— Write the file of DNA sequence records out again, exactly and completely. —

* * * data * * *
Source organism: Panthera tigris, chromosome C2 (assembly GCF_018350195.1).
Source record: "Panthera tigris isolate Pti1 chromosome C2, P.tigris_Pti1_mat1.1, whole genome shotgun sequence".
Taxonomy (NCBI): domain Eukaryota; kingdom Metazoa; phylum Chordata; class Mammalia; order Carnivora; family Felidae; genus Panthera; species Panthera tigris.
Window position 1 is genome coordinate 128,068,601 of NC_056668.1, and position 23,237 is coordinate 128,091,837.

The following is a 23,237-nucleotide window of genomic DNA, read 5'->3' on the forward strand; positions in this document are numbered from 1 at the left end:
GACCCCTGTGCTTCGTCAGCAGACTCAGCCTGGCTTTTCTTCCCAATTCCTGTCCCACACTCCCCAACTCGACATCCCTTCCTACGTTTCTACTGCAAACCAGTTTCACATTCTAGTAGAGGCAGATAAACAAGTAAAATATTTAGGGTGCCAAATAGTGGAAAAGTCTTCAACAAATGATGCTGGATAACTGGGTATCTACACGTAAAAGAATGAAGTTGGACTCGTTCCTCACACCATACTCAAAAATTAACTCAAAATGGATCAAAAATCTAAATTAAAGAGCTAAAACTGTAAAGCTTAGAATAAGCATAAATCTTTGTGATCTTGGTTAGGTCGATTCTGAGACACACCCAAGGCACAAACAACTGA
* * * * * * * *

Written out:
Source organism: Panthera tigris, chromosome C2 (assembly GCF_018350195.1).
Source record: "Panthera tigris isolate Pti1 chromosome C2, P.tigris_Pti1_mat1.1, whole genome shotgun sequence".
Taxonomy (NCBI): domain Eukaryota; kingdom Metazoa; phylum Chordata; class Mammalia; order Carnivora; family Felidae; genus Panthera; species Panthera tigris.
Window position 1 is genome coordinate 128,068,601 of NC_056668.1, and position 23,237 is coordinate 128,091,837.

The following is a 23,237-nucleotide window of genomic DNA, read 5'->3' on the forward strand; positions in this document are numbered from 1 at the left end:
GACCCCTGTGCTTCGTCAGCAGACTCAGCCTGGCTTTTCTTCCCAATTCCTGTCCCACACTCCCCAACTCGACATCCCTTCCTACGTTTCTACTGCAAACCAGTTTCACATTCTAGTAGAGGCAGATAAACAAGTAAAATATTTAGGGTGCCAAATAGTGGAAAAGTCTTCAACAAATGATGCTGGATAACTGGGTATCTACACGTAAAAGAATGAAGTTGGACTCGTTCCTCACACCATACTCAAAAATTAACTCAAAATGGATCAAAAATCTAAATTAAAGAGCTAAAACTGTAAAGCTTAGAATAAGCATAAATCTTTGTGATCTTGGTTAGGTCGATTCTGAGACACACCCAAGGCACAAACAACTGA